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all the other lives


a mid-size white woman in her early 40s is wearing all black and appears to be holding a yarn ball and one hovering in mid-air above it
my headshot, c. 2007

For a while, it was imposter syndrome that I struggled with. Who says I am a magazine editor? Years back, I mostly got over that. I'm pretty good with my work identity and accept that, though I could always be better at my job, I am a Magazine Editor and Publisher and Founder and Solo Entrepreneur and all that rot. Someone give me a blue checkmark already.


I do compare myself to others all the time in a near-instant brain process. I see someone doing something I admire and my brain immediately queries, "Could I do that?" Most of the time, I bemusedly ask my brain to stand down. I mean, I am not a novelist, as much as I enjoy writing and have toyed with the idea of writing fiction. "But that cool plot twist! Could I have come up with that?" No, little brain. Let it go and just enjoy the book. It's okay.


I did this almost obsessively when I started Knitty, and it wasn't very helpful. Early on, I was able to twist it around and turn it into a deep appreciation for those who do things that I can't, or things I can do but in a way that I can't. I've designed just a few patterns and I know how much work, how many hours, how much brain juice my simple creations took. I am such a fan of our designers. They're superstars.


Two of our college friends married and their daughter has just graduated college herself. They're fun parents, like I would have wanted to be if I'd done the thing, and their now-adult kid is a really cool person. Could I have been a mom? I suppose, if my body had cooperated (I'll never know if my parts worked) and if I had wanted to create a little baby person, I could technically have been a mom. But thankfully I knew myself well enough to know that I shouldn't be a parent. My Grandma was worried I'd get to this age and regret not having kids, and I wish I could tell her that I was right; I haven't. I regretted that I didn't want kids, and that hasn't changed. I am very grateful that my kids don't exist, and that the small amount of maternal instinct I have has found purpose in caring for bunnies and now Sky, my dog. And occasionally my friends, if they need a temporary mom figure.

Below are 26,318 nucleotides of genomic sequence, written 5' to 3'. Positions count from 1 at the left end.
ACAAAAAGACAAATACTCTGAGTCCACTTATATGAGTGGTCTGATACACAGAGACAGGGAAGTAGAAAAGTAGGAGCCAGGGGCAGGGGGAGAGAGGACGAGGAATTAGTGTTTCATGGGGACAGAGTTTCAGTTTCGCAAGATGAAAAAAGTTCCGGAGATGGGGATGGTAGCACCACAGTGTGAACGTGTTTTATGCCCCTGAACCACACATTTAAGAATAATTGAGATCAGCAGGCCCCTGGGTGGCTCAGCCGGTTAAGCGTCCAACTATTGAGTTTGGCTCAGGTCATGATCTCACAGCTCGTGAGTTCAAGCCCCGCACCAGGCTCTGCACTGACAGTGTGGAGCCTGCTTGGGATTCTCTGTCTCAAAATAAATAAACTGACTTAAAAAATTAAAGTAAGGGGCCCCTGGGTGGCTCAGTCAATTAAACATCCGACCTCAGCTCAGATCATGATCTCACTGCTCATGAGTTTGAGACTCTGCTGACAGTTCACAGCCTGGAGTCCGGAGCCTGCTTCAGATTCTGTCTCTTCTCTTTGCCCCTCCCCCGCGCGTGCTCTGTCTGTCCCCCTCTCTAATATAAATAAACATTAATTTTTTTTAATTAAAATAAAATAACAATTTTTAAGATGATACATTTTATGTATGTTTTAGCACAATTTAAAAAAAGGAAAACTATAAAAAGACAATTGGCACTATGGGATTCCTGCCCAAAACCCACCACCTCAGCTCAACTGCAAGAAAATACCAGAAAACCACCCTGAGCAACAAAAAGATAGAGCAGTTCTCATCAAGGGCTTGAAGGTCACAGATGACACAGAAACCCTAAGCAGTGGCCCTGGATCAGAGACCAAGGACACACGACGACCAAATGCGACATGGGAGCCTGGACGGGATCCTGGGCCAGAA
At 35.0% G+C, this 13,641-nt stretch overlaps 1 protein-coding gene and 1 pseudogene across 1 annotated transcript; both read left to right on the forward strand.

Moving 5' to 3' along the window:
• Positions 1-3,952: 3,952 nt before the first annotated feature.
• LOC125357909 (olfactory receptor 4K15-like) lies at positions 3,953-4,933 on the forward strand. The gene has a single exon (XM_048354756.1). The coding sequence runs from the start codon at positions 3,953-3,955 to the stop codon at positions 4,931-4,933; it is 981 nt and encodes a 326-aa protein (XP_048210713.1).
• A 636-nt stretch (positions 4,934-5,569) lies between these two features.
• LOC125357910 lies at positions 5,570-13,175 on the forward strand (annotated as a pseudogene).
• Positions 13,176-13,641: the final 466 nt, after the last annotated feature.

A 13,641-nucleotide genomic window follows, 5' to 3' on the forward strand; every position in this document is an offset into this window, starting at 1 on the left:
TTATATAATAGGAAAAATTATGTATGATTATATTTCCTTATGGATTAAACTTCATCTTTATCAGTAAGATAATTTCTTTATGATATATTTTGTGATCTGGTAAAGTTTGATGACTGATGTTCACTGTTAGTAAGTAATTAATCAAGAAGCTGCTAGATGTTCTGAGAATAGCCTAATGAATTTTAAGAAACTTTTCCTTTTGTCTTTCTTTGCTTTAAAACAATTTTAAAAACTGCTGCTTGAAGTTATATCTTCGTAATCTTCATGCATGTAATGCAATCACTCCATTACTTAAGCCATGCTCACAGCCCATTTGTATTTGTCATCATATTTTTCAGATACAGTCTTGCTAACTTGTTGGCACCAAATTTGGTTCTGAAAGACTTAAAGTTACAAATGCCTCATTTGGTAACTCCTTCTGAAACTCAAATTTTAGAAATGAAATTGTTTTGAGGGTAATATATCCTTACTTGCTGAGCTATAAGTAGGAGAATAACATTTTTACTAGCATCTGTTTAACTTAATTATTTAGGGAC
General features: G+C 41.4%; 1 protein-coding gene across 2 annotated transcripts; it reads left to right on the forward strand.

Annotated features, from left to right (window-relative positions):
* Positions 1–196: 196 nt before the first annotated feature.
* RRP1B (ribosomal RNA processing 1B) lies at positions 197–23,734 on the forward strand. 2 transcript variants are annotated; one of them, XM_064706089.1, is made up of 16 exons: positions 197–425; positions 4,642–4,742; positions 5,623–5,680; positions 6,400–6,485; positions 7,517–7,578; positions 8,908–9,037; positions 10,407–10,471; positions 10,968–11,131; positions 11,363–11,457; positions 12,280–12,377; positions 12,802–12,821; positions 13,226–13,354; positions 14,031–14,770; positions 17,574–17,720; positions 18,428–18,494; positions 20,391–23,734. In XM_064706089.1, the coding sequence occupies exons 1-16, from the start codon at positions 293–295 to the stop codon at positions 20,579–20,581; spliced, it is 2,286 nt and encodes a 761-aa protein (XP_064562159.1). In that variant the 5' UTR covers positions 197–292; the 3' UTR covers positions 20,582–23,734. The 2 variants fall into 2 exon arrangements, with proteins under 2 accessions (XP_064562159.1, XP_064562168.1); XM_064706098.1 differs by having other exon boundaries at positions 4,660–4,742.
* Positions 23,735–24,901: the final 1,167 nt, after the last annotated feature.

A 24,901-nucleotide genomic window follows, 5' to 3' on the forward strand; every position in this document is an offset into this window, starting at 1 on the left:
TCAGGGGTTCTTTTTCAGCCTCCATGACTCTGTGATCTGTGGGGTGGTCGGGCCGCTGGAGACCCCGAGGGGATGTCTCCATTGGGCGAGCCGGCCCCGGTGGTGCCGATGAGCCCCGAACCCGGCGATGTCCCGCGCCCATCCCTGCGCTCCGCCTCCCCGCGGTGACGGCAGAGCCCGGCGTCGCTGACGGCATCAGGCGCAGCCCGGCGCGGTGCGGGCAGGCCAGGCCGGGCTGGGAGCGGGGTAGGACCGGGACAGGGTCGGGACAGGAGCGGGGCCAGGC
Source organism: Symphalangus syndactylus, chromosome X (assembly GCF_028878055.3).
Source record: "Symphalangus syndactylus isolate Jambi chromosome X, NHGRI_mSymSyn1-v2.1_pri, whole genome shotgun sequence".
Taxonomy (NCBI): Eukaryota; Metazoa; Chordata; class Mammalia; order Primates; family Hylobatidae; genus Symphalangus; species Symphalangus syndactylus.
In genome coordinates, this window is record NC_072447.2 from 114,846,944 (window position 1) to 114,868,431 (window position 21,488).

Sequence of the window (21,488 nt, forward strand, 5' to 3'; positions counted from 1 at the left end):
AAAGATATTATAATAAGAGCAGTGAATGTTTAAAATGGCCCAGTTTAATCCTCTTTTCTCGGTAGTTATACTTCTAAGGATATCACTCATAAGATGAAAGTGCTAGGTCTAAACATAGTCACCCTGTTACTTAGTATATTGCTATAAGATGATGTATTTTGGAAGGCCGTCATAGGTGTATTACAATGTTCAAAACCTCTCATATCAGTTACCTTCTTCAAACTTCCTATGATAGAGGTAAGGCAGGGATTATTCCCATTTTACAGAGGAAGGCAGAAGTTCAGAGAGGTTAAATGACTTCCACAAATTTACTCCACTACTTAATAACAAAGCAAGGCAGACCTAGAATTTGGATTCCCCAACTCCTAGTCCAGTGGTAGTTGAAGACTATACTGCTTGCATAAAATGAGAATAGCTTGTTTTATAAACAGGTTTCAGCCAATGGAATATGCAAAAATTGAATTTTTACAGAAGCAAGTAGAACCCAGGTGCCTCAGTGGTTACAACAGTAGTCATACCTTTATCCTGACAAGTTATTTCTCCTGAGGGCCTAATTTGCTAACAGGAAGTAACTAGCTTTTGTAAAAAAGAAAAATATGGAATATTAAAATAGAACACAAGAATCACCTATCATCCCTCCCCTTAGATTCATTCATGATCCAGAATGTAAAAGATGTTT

One of the biggest other lives I wonder about is the one where I actually got over myself and my fears and moved around the world to somewhere else. And started fresh. I had imagined myself in Paris. Recently a friend has actually done the thing and moved himself there, starting fresh in what looks like the most lovely way. I had seriously thought about the UK, though exactly where I'd choose to live in a country that I love almost every inch of was a sticking point. Brighton? The North? Scotland? Wales (where I have Brenda and Tonia, which would have been a wonderful safety net, though at the time I thought most seriously about it, we were estranged. Thankfully, we fixed us a while back.)


I separated from my husband in 2014, and that was the moment when I was logically considering the biggest possible change. I needed a new place to live. But I also had two rabbits that I loved and wouldn't dream of giving up (and the ex wasn't in a place to be able to take them). I had good friends – a support system – in Toronto, and walking away from my fremily seemed really stupid when I was feeling lost and alone. I chose to stay. In the novel I can't write, the alternate lives I might have led if I'd gone somewhere else ceased to exist, unknowable except through a wormhole, inaccessible without a Subtle Knife.


What's prevented me from actually living any of those other lives is the million little decisions that I made just like everyone makes, sometimes without even realizing we're making a decision. Those decisions add up to actual choices, but it's not like we looked at a menu of life and decided between the chicken and the fish. Almost nothing is that simple. Trying to untangle how we got where we are now is like teasing apart a stubborn skein of knotted laceweight mohair. You could try. You might succeed. But you will drive yourself mad in the process, and the finished object will not be of much use to anyone, let alone you.


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